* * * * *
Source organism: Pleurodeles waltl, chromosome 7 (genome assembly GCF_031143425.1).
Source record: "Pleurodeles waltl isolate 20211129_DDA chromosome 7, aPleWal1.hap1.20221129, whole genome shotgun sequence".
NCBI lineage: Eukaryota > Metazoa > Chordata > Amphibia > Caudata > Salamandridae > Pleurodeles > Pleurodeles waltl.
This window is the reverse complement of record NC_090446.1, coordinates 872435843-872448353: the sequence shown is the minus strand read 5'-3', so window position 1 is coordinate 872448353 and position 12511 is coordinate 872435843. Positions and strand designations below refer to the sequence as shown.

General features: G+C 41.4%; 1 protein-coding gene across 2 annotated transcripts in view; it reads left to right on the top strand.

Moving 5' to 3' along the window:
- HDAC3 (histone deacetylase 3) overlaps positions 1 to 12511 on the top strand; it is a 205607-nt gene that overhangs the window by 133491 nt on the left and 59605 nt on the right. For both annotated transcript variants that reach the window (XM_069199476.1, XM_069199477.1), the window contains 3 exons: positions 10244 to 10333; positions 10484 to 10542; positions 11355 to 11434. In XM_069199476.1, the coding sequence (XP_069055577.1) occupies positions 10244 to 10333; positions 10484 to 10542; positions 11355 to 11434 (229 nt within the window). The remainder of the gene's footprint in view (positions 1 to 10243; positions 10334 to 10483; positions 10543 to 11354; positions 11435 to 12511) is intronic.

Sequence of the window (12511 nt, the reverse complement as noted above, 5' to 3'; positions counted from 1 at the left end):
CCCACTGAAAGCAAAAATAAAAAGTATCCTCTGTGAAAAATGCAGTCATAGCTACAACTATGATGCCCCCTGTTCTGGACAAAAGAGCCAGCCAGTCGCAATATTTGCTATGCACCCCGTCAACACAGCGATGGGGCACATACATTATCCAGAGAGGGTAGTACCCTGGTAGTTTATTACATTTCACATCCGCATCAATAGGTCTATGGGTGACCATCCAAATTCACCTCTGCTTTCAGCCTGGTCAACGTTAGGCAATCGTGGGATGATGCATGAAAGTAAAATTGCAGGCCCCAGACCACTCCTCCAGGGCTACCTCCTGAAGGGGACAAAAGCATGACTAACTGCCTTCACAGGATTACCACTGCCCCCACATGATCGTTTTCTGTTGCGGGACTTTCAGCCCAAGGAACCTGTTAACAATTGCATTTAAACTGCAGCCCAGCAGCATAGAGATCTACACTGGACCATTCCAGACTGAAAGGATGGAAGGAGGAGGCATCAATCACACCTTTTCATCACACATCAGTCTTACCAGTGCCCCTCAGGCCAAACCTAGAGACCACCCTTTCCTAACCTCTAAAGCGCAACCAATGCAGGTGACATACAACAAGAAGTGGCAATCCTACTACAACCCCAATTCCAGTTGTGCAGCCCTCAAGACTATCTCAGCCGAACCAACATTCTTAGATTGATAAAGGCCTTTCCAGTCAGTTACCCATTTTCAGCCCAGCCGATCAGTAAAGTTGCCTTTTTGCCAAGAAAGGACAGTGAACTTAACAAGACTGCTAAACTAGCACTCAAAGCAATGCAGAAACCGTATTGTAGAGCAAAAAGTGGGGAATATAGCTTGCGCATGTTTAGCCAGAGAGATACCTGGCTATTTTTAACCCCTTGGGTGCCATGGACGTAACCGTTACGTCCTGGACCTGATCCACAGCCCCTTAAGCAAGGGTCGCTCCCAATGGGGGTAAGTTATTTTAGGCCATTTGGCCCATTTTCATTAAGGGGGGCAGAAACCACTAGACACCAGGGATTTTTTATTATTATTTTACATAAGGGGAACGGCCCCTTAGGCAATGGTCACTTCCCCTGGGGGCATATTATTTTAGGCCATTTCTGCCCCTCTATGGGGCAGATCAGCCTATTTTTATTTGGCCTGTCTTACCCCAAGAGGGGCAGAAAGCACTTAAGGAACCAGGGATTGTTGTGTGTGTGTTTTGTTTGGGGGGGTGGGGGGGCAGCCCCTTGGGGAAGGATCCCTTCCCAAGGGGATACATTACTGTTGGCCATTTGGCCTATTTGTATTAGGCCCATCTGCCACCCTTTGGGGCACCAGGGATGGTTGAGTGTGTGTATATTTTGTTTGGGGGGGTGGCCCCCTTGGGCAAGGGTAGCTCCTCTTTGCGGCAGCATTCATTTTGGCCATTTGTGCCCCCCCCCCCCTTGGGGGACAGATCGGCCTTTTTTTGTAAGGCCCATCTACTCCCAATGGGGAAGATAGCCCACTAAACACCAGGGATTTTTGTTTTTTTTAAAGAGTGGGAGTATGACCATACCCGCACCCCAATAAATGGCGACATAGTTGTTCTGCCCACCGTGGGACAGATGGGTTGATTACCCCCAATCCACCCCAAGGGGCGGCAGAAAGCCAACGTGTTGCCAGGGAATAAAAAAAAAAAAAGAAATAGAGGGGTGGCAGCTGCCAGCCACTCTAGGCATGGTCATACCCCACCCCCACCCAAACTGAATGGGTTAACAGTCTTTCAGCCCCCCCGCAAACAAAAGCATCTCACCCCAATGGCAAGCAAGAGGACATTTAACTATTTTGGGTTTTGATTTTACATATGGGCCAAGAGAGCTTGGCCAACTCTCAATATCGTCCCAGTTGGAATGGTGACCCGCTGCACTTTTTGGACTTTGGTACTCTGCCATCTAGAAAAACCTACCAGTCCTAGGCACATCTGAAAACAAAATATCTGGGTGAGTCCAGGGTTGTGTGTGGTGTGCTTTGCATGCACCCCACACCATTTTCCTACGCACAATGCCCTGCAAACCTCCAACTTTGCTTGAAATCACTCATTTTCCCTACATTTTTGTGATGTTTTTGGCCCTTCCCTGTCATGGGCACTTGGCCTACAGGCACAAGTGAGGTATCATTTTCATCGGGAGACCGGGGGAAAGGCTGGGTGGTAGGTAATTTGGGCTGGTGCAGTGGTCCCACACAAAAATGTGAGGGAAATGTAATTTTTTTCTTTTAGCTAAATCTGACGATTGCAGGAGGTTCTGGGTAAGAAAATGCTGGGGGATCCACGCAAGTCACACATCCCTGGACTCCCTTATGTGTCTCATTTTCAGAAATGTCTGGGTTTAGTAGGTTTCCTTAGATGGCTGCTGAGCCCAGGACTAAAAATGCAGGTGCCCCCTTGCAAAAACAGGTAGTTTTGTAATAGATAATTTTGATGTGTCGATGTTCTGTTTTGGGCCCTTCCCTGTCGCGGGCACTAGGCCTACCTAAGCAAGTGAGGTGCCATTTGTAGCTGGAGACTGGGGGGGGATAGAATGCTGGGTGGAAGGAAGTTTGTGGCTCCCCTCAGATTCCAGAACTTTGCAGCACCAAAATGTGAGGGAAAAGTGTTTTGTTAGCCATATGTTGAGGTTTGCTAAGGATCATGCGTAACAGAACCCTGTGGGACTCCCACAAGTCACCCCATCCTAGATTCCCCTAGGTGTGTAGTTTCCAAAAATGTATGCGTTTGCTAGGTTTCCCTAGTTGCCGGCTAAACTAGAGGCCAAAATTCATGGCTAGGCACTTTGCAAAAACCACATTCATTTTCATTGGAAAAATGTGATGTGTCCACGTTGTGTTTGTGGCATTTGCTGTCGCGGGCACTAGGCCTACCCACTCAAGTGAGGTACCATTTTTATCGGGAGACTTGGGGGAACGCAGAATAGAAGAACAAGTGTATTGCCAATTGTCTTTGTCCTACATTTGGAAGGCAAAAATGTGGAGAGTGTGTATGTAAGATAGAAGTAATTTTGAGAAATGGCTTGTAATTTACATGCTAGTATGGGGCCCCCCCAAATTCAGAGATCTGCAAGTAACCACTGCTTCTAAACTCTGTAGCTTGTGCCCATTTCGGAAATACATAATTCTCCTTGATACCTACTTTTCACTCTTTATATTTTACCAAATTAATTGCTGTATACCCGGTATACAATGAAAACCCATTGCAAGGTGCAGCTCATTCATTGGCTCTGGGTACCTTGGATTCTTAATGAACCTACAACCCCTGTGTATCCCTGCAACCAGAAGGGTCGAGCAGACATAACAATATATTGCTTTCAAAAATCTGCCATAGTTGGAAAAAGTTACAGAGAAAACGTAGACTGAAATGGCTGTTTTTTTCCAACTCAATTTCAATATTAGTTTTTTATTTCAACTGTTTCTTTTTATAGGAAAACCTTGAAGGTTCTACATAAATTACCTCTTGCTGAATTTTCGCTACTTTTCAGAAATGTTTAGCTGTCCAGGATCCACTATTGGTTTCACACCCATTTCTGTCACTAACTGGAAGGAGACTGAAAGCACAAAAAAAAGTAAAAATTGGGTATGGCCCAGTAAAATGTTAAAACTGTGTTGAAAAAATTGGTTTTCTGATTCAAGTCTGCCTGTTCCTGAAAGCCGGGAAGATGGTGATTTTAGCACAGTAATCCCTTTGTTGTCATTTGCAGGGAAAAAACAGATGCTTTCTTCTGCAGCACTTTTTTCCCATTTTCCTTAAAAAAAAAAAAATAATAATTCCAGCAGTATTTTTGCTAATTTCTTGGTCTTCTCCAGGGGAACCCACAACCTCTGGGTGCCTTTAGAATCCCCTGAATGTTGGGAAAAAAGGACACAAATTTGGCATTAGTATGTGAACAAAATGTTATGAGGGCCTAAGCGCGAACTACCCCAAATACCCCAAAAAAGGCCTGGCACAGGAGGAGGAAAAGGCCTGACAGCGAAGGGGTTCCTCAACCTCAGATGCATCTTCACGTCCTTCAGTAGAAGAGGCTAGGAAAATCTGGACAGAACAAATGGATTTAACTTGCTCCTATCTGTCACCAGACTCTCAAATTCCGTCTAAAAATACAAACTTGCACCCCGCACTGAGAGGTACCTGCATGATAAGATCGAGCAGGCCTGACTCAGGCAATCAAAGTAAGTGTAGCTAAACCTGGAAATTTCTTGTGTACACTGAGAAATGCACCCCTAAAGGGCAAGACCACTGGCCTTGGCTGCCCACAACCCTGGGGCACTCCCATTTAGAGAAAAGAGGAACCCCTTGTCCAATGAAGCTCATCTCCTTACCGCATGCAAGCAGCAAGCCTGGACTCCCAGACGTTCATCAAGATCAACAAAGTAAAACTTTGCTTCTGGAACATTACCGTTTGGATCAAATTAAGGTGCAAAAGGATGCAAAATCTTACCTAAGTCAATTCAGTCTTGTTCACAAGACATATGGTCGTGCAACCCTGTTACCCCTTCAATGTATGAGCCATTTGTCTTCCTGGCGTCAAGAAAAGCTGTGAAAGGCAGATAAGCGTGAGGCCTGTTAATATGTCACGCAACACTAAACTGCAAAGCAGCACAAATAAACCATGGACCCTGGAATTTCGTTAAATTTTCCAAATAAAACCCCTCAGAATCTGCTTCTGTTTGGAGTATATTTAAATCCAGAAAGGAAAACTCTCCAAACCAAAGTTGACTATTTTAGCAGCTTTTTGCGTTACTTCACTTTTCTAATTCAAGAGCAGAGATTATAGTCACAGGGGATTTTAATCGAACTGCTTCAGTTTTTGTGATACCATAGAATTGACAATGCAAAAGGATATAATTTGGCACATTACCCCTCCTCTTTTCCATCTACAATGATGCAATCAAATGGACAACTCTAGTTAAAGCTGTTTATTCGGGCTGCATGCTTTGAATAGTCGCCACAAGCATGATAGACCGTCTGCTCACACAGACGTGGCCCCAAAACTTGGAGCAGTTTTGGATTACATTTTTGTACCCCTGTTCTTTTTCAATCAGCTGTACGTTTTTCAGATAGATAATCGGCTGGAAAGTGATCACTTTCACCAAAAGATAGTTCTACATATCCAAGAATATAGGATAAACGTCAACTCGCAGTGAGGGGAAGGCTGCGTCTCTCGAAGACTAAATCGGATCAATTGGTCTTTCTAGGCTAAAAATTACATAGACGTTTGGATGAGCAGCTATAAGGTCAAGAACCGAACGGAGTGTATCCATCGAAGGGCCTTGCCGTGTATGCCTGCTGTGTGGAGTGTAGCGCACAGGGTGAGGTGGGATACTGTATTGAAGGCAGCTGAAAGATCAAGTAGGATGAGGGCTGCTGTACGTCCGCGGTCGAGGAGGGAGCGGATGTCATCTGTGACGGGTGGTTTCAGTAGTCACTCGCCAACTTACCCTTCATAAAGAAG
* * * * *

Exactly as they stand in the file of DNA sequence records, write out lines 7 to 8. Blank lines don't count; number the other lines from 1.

- HDAC3 (histone deacetylase 3) overlaps positions 1 to 12511 on the top strand; it is a 205607-nt gene that overhangs the window by 133491 nt on the left and 59605 nt on the right. For both annotated transcript variants that reach the window (XM_069199476.1, XM_069199477.1), the window contains 3 exons: positions 10244 to 10333; positions 10484 to 10542; positions 11355 to 11434. In XM_069199476.1, the coding sequence (XP_069055577.1) occupies positions 10244 to 10333; positions 10484 to 10542; positions 11355 to 11434 (229 nt within the window). The remainder of the gene's footprint in view (positions 1 to 10243; positions 10334 to 10483; positions 10543 to 11354; positions 11435 to 12511) is intronic.

Sequence of the window (12511 nt, the reverse complement as noted above, 5' to 3'; positions counted from 1 at the left end):